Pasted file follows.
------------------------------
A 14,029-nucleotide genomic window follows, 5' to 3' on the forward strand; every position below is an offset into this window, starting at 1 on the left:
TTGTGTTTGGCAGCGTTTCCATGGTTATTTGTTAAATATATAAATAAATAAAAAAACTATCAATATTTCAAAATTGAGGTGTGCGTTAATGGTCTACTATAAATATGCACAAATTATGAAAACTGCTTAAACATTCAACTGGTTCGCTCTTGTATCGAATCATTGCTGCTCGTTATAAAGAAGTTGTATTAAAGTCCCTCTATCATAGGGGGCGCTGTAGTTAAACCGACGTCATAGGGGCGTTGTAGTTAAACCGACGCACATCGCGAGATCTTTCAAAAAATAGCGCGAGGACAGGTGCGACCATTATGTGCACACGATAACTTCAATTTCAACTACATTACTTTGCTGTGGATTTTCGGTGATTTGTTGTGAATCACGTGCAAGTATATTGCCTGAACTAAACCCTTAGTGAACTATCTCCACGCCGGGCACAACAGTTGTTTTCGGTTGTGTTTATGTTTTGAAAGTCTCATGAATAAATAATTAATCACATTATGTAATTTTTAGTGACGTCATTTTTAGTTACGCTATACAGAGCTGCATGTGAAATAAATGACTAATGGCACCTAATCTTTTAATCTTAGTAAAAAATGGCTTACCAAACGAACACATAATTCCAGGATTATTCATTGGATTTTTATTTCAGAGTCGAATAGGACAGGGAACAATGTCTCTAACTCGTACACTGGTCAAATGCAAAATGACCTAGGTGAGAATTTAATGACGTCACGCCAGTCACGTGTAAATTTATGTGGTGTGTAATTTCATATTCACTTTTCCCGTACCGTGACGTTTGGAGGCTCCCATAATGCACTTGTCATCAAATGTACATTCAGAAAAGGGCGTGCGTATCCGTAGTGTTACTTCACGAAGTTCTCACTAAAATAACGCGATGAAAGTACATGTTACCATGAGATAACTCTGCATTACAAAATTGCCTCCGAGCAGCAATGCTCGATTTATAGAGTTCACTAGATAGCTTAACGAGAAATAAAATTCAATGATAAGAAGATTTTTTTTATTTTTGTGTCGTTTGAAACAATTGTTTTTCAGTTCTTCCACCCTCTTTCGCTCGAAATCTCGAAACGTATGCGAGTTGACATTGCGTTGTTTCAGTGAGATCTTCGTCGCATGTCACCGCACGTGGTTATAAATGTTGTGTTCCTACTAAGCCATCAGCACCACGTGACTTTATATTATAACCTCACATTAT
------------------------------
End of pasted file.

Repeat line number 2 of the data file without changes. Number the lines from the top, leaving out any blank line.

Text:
TTGTGTTTGGCAGCGTTTCCATGGTTATTTGTTAAATATATAAATAAATAAAAAAACTATCAATATTTCAAAATTGAGGTGTGCGTTAATGGTCTACTATAAATATGCACAAATTATGAAAACTGCTTAAACATTCAACTGGTTCGCTCTTGTATCGAATCATTGCTGCTCGTTATAAAGAAGTTGTATTAAAGTCCCTCTATCATAGGGGGCGCTGTAGTTAAACCGACGTCATAGGGGCGTTGTAGTTAAACCGACGCACATCGCGAGATCTTTCAAAAAATAGCGCGAGGACAGGTGCGACCATTATGTGCACACGATAACTTCAATTTCAACTACATTACTTTGCTGTGGATTTTCGGTGATTTGTTGTGAATCACGTGCAAGTATATTGCCTGAACTAAACCCTTAGTGAACTATCTCCACGCCGGGCACAACAGTTGTTTTCGGTTGTGTTTATGTTTTGAAAGTCTCATGAATAAATAATTAATCACATTATGTAATTTTTAGTGACGTCATTTTTAGTTACGCTATACAGAGCTGCATGTGAAATAAATGACTAATGGCACCTAATCTTTTAATCTTAGTAAAAAATGGCTTACCAAACGAACACATAATTCCAGGATTATTCATTGGATTTTTATTTCAGAGTCGAATAGGACAGGGAACAATGTCTCTAACTCGTACACTGGTCAAATGCAAAATGACCTAGGTGAGAATTTAATGACGTCACGCCAGTCACGTGTAAATTTATGTGGTGTGTAATTTCATATTCACTTTTCCCGTACCGTGACGTTTGGAGGCTCCCATAATGCACTTGTCATCAAATGTACATTCAGAAAAGGGCGTGCGTATCCGTAGTGTTACTTCACGAAGTTCTCACTAAAATAACGCGATGAAAGTACATGTTACCATGAGATAACTCTGCATTACAAAATTGCCTCCGAGCAGCAATGCTCGATTTATAGAGTTCACTAGATAGCTTAACGAGAAATAAAATTCAATGATAAGAAGATTTTTTTTATTTTTGTGTCGTTTGAAACAATTGTTTTTCAGTTCTTCCACCCTCTTTCGCTCGAAATCTCGAAACGTATGCGAGTTGACATTGCGTTGTTTCAGTGAGATCTTCGTCGCATGTCACCGCACGTGGTTATAAATGTTGTGTTCCTACTAAGCCATCAGCACCACGTGACTTTATATTATAACCTCACATTAT